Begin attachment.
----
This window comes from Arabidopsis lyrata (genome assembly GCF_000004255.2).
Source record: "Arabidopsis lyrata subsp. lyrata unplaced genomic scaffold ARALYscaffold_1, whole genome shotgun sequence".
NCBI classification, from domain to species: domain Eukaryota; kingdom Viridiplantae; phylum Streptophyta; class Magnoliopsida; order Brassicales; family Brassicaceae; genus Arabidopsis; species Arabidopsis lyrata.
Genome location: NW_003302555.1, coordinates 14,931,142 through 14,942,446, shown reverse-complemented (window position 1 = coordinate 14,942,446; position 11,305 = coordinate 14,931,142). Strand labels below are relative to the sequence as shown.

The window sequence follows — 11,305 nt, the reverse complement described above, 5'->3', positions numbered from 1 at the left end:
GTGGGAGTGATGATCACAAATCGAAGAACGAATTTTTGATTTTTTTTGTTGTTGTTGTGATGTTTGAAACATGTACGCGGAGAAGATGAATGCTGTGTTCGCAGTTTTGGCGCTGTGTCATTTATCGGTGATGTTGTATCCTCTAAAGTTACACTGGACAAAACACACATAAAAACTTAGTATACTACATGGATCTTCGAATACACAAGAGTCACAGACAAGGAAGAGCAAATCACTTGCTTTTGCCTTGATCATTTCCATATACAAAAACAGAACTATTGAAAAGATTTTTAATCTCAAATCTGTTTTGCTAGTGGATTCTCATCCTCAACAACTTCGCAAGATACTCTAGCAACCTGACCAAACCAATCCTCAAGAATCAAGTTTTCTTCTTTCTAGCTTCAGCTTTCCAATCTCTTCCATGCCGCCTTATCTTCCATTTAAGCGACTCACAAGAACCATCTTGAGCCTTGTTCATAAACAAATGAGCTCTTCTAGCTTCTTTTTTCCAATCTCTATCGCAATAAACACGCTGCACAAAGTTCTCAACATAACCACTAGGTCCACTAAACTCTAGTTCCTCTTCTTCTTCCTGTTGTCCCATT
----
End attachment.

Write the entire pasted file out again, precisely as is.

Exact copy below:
This window comes from Arabidopsis lyrata (genome assembly GCF_000004255.2).
Source record: "Arabidopsis lyrata subsp. lyrata unplaced genomic scaffold ARALYscaffold_1, whole genome shotgun sequence".
NCBI classification, from domain to species: domain Eukaryota; kingdom Viridiplantae; phylum Streptophyta; class Magnoliopsida; order Brassicales; family Brassicaceae; genus Arabidopsis; species Arabidopsis lyrata.
Genome location: NW_003302555.1, coordinates 14,931,142 through 14,942,446, shown reverse-complemented (window position 1 = coordinate 14,942,446; position 11,305 = coordinate 14,931,142). Strand labels below are relative to the sequence as shown.

The window sequence follows — 11,305 nt, the reverse complement described above, 5'->3', positions numbered from 1 at the left end:
GTGGGAGTGATGATCACAAATCGAAGAACGAATTTTTGATTTTTTTTGTTGTTGTTGTGATGTTTGAAACATGTACGCGGAGAAGATGAATGCTGTGTTCGCAGTTTTGGCGCTGTGTCATTTATCGGTGATGTTGTATCCTCTAAAGTTACACTGGACAAAACACACATAAAAACTTAGTATACTACATGGATCTTCGAATACACAAGAGTCACAGACAAGGAAGAGCAAATCACTTGCTTTTGCCTTGATCATTTCCATATACAAAAACAGAACTATTGAAAAGATTTTTAATCTCAAATCTGTTTTGCTAGTGGATTCTCATCCTCAACAACTTCGCAAGATACTCTAGCAACCTGACCAAACCAATCCTCAAGAATCAAGTTTTCTTCTTTCTAGCTTCAGCTTTCCAATCTCTTCCATGCCGCCTTATCTTCCATTTAAGCGACTCACAAGAACCATCTTGAGCCTTGTTCATAAACAAATGAGCTCTTCTAGCTTCTTTTTTCCAATCTCTATCGCAATAAACACGCTGCACAAAGTTCTCAACATAACCACTAGGTCCACTAAACTCTAGTTCCTCTTCTTCTTCCTGTTGTCCCATT